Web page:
24th August 2017

Whose responsibility is it anyway: yours, mine or theirs?

With the GCSE results coming out today, we are all once again reminded of the possibilities that a good education can afford us regardless of the stage of education. As a private tutor, I have watched as my Year 6 students have been given results that they have been told will change their lives. I have seen tears, both from the parents and children, and I have to deal with the unwanted knot of anxiety that takes home in my stomach when I think about what it was like as a teacher to wait for those results.

The truth is that we put too much pressure on our young people and on ourselves. Instead let us expend that pressure equally and ask for help from the group of people we often ignore. Parents.

Let’s face it. Parents can add to our daily workload. They want to chat, more often than not for longer than 5 minutes, at the end of the day when we want to tidy up, or start on the marking. We are expected to update them on their child’s behaviour and attainment, and if they have a child that struggles in any way, the expectation is that those conversations take place daily. I’m not going to say that it isn’t frustrating because it is.

Teaching is like herding cats on a busy motorway. You take some to safety, and watch as the next lot dodge the cars full of the educational targets SLT ask you to spring on them. It is exhausting and wonderful and terrible all at the same time. Nothing is ever completed, but the moment that a child understands something you have taught them over and over gives a joy only comparable to the first day of the summer holidays: relief and delight mixed into a cupcake of happiness.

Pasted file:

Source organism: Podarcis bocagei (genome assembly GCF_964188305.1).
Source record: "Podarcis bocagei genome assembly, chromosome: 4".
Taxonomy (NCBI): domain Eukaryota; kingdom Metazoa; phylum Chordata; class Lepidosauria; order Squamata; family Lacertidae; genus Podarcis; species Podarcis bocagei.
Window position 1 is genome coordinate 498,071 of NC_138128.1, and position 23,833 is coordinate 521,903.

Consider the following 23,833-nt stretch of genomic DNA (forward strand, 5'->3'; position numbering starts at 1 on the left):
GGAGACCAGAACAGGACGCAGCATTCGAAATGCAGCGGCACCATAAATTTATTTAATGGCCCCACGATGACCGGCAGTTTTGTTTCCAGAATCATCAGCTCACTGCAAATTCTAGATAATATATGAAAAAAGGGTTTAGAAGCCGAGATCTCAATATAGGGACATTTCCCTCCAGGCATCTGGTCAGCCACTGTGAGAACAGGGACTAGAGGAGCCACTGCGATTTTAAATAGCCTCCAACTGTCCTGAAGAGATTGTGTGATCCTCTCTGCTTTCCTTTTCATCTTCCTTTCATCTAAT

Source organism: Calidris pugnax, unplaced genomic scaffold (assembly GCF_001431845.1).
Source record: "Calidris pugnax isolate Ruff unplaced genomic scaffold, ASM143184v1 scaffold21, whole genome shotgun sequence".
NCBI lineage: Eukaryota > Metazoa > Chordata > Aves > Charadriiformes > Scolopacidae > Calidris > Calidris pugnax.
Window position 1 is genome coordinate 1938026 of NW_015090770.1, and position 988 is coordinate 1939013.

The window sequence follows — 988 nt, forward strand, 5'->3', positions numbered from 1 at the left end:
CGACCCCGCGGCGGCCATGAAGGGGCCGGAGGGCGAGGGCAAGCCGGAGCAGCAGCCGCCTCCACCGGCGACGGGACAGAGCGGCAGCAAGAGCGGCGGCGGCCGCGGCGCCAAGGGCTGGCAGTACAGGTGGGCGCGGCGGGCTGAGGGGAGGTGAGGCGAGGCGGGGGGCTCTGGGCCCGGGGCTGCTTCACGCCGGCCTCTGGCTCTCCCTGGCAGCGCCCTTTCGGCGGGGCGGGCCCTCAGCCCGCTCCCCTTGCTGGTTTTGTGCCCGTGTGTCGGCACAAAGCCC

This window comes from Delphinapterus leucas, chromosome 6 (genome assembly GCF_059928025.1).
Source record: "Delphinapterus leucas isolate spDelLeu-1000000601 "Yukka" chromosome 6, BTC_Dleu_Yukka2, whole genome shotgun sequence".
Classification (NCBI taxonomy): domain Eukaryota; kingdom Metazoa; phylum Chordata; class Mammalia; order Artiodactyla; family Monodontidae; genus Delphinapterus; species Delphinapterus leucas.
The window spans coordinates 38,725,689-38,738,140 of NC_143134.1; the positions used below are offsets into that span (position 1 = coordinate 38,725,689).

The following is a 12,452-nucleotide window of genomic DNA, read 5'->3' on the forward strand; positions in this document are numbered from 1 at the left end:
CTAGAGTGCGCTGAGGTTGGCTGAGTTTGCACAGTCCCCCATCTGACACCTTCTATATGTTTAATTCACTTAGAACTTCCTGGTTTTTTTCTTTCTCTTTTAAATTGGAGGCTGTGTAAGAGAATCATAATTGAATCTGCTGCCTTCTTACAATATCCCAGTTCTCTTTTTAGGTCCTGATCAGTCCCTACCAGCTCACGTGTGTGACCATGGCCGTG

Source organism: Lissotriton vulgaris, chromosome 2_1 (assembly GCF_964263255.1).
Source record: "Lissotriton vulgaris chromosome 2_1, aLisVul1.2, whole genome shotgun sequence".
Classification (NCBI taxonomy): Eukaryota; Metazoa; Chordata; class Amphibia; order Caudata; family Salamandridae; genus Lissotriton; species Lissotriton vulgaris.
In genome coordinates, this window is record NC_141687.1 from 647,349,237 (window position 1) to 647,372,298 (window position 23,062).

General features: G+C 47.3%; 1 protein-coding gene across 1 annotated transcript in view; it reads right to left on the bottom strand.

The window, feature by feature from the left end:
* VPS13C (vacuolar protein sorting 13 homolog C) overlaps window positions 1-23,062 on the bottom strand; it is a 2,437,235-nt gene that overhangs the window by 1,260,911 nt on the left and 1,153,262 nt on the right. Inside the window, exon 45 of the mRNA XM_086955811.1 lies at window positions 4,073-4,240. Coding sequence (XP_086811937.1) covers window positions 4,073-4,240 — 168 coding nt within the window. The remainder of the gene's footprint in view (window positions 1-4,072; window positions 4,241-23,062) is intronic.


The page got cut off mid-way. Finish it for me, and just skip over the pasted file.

But enough of the metaphors. If we keep our minds in the minutia of each day, we forget to look at the big picture. The one where parents can support their children. Now some of you will be shaking your head in despair: Jill you don’t know how deprived our area is; Jimmy has been taken into care; the family don’t respect education. I don’t want to hear any of it. Because excuses won’t help us to progress. We give excuses so we don’t have to think about the bigger picture.

Yes, your children might have difficult backgrounds. But we all have our stories. Two of my sisters were taken into care. It didn’t stop me. And if we label our children as having circumstances that cannot be overcome, the chances are that they won’t.

So what am I suggesting? Well, that we don’t give up. There are plenty of parents who do care, and the ones who seemingly don’t, well they don’t yet. Growth mindset is splashed all over education, especially in the primary sector. The message is clear: don’t let the children believe that they can’t do something. They can’t do something yet.

When are we going to start applying that to parents? They haven’t come to parents’ evening yet. They haven’t helped with homework yet. It doesn’t mean that they won’t. We have to believe that the majority of parents do want the best for their children, and if they haven’t responded to us so far maybe we just haven’t given the right message yet. We cannot give up on parents any more than we can give up on the children in our classes because as soon as we do, we will be giving up on the child.

Is there a solution? Not for the individual teacher, though they may be able to speak to parents in a way that other professionals can’t. It has to be a collective responsibility in the same way that safeguarding is. We all need to pull together and share the burden of ensuring our children are the future. Because if we have learned anything from John Donne, it is that no man is an island.

If you are a parent who wants to become more involved in your child’s learning, or a teacher who wants to strengthen their subject knowledge, then fill in your application to The Education Effect today to get a free scholarship for the year.

Find out more at here.

Deadline 30/8/17


About the author: Now an English consultant, Jill formerly worked as both a secondary Head of English and a primary teacher.

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